Verizon Wireless said on Tuesday it would deliver selected video clips from YouTube to cell phones starting in December in a bid to increase subscriptions to its mobile media service.
YouTube, the leading online video sharing site which was bought by Internet search leader Google Inc. this month, said it hopes to expand beyond computers to phones. It did not reveal the financial terms of the deal.
Verizon Wireless, a venture of Verizon Communications Inc. and Vodafone Group Plc, has been betting increasingly on text messaging and advanced services like music and video for growth as phone call prices keep falling.
But so far only a small minority of U.S. consumers use features like video on their cell phones. Verizon Wireless hopes the huge popularity of many home videos shown on YouTube could help boost use of its Vcast wireless media service.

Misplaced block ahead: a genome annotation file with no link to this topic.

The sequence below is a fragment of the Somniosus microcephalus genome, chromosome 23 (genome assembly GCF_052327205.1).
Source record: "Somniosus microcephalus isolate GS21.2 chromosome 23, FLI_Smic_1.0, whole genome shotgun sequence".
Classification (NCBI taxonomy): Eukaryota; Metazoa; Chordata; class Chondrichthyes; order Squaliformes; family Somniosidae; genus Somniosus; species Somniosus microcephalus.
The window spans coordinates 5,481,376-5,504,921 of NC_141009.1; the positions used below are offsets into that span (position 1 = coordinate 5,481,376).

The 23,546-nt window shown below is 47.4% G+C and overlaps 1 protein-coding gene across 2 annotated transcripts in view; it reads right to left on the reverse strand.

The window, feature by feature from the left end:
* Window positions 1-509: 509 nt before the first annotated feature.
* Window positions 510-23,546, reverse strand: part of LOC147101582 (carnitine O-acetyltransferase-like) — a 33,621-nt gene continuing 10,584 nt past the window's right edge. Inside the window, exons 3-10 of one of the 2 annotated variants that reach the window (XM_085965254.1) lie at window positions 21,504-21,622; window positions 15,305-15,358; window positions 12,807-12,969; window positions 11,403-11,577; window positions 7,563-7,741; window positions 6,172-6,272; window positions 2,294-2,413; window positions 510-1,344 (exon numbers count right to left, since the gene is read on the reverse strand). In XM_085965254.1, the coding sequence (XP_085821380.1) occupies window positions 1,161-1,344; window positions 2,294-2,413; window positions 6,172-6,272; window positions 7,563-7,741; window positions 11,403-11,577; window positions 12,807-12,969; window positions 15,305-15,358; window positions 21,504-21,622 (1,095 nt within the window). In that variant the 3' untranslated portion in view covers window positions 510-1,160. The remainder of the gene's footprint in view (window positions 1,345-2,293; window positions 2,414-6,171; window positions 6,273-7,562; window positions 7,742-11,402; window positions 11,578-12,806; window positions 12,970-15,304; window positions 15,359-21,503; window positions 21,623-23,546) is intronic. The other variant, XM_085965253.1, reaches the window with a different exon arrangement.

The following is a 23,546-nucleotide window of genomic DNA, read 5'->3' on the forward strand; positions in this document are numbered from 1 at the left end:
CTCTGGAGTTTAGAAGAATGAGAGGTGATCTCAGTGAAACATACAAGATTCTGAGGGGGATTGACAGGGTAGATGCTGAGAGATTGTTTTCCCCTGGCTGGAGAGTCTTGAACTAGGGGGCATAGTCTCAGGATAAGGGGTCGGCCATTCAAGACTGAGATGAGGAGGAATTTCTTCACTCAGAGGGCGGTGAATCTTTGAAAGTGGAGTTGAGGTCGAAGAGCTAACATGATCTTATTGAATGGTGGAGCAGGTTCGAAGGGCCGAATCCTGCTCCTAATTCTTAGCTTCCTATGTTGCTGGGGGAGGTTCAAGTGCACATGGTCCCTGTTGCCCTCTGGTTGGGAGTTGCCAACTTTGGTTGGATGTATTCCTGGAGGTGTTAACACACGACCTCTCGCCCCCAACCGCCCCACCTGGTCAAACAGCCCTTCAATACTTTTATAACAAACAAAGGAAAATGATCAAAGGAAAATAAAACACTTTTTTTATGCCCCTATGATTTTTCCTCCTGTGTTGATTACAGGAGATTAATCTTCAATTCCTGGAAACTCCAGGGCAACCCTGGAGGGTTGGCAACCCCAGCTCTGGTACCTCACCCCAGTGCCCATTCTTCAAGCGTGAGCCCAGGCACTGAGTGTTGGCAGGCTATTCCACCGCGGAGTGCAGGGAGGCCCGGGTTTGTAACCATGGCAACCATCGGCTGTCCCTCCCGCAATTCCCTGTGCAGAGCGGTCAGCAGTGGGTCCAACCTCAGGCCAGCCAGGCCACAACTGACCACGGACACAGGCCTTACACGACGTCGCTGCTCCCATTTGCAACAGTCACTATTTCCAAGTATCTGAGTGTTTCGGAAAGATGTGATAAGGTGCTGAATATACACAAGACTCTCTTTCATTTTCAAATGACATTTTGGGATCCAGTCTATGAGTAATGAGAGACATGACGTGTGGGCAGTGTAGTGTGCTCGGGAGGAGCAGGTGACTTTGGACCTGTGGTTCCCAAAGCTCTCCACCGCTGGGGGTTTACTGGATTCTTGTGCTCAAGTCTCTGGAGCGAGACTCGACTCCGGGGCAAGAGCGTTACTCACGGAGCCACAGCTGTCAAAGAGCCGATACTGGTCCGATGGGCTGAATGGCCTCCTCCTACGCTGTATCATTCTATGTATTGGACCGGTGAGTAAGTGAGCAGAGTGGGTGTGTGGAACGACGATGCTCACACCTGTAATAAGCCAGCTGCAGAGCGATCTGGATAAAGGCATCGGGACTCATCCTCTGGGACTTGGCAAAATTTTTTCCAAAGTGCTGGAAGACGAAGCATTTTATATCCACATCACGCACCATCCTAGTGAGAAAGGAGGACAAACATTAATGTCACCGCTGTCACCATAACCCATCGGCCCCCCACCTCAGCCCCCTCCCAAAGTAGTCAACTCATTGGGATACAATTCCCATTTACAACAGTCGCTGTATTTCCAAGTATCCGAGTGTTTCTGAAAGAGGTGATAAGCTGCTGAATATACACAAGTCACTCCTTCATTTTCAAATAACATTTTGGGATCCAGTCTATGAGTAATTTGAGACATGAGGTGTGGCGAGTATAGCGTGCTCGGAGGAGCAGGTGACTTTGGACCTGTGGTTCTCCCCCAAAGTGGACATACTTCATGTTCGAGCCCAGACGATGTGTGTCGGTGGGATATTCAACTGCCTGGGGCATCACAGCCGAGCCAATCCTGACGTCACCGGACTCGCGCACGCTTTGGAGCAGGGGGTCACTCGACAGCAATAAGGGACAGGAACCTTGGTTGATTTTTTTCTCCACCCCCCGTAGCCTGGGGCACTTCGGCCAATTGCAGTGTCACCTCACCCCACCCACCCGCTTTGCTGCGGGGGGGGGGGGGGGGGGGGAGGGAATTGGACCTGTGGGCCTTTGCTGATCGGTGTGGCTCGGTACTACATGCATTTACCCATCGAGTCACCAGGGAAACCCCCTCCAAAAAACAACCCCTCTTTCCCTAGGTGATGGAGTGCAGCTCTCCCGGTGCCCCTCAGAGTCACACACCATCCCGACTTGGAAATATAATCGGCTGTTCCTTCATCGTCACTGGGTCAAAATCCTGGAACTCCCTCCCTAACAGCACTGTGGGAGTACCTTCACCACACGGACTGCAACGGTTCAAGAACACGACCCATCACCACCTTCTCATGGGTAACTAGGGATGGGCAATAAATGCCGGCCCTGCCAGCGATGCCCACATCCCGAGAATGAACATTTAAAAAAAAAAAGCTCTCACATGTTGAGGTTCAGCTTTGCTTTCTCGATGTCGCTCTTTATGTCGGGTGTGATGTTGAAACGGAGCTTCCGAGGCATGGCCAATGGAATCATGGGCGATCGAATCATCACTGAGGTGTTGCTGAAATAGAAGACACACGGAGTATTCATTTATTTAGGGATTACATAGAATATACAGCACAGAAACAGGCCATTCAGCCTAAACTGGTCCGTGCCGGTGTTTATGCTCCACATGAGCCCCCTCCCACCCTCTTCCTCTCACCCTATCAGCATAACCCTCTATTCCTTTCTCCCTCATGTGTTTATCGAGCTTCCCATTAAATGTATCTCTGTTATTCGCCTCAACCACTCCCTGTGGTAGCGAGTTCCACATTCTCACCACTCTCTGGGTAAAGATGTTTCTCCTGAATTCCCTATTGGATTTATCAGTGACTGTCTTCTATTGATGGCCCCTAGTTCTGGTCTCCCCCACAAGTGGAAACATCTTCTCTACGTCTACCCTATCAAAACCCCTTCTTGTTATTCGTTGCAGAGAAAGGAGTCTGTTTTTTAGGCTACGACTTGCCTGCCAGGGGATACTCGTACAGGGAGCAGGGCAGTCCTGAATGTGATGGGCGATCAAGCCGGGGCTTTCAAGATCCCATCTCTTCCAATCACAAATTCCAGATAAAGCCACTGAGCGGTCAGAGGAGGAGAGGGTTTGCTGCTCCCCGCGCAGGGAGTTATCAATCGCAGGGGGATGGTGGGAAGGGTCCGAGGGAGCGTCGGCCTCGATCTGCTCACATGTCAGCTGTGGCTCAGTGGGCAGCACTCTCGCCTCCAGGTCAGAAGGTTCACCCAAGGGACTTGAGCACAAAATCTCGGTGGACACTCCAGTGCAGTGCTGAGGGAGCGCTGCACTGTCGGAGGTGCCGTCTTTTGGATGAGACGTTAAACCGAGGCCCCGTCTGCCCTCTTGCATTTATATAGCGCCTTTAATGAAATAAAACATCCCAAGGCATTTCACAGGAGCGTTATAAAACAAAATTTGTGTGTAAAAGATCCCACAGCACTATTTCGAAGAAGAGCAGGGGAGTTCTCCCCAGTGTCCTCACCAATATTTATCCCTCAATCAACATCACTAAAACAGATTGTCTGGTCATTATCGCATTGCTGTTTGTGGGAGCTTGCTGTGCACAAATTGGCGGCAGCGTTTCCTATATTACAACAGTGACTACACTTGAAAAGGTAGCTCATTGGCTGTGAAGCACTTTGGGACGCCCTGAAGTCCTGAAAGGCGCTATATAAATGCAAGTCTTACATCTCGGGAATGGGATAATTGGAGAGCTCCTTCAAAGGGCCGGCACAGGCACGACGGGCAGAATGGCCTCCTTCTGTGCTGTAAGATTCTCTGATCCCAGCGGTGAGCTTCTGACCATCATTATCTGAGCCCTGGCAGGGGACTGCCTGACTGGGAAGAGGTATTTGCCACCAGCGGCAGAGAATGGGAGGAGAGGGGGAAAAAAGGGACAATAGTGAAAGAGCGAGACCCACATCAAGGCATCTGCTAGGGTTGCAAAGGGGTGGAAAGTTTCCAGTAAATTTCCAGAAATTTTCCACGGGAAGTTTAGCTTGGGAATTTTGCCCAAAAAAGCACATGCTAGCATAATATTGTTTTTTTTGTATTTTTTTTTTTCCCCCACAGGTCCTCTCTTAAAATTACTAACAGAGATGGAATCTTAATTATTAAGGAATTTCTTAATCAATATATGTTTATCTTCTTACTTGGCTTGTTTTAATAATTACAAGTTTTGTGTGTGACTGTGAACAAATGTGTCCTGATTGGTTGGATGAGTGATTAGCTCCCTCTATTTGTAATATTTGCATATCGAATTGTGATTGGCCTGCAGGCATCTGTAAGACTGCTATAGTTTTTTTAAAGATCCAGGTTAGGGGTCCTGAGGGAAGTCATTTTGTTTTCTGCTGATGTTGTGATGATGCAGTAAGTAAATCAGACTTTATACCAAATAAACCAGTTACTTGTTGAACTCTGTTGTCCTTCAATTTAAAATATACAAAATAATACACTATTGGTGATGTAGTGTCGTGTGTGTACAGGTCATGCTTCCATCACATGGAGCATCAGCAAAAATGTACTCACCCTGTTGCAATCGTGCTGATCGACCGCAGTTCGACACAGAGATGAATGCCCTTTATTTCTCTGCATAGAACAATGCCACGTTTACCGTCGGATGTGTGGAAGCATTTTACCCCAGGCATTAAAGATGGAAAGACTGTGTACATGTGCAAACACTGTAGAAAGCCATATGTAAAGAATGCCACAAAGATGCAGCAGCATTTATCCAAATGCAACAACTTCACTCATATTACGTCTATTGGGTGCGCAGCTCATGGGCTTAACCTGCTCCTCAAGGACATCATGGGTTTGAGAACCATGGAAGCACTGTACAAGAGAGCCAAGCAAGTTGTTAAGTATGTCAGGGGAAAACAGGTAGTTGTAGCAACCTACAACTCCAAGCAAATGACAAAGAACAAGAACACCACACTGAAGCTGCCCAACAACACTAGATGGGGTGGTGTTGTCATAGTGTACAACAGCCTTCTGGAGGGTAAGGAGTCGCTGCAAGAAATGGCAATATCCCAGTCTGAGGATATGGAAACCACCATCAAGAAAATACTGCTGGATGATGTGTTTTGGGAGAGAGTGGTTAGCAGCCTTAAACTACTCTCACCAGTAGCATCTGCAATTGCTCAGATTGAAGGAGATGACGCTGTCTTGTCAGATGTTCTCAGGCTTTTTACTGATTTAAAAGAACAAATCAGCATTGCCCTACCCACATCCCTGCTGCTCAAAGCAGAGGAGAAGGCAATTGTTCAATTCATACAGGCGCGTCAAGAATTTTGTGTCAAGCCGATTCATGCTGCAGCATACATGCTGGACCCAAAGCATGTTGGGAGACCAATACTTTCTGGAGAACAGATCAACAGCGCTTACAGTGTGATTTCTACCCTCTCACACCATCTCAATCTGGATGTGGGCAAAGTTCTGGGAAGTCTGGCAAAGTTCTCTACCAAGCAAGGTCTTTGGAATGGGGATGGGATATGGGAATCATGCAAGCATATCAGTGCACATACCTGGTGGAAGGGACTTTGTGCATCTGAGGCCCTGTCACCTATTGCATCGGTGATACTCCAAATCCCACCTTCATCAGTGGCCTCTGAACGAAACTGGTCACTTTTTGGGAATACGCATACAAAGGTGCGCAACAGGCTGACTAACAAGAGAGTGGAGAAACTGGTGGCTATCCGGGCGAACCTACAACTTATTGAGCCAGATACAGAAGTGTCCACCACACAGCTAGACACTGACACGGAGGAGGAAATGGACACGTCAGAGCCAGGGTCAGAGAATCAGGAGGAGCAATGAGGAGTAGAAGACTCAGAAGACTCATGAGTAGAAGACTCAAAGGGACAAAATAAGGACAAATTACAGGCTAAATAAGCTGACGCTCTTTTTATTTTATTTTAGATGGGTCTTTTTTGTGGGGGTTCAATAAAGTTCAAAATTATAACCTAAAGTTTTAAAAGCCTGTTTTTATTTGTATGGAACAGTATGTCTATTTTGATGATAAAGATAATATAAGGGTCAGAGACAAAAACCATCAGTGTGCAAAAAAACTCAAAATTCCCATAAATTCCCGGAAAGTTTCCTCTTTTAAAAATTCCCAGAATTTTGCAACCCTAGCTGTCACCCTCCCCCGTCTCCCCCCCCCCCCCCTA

“The user-generated content space is a very important sector in media,” said Robin Chan, marketing director at Verizon Wireless, who believes the deal could help increase its service revenue.
“Vcast subscribers tend to be higher-value customers in terms of ARPU (average revenue per user) versus traditional voice subscribers,” Chan said.
Under the YouTube agreement, consumers who pay a $15 monthly fee for Vcast will be able to use their cell phones to view consumer-generated content posted on YouTube’s Web site.
Chan also said customers would also be able to post videos from their phones to YouTube more easily than before by using a five-digit short code instead of an e-mail address.
Verizon said about 20 million of its customers have phones that could support Vcast. But only about 10 percent of these phone users have subscribed to Vcast, according to estimates from Ovum analyst Roger Entner.
YouTube said the pact with Verizon was exclusive for a short period. It did not say when it would be free to pursue additional deals with other wireless providers.
YouTube, which gets more than 100 million views of its videos a day, is exploring whether it can integrate YouTube into a variety of handheld devices with Internet connections.
“Mobile is just one of the things we’re looking at,” said YouTube’s co-founder, Steve Chen. He did not give details.
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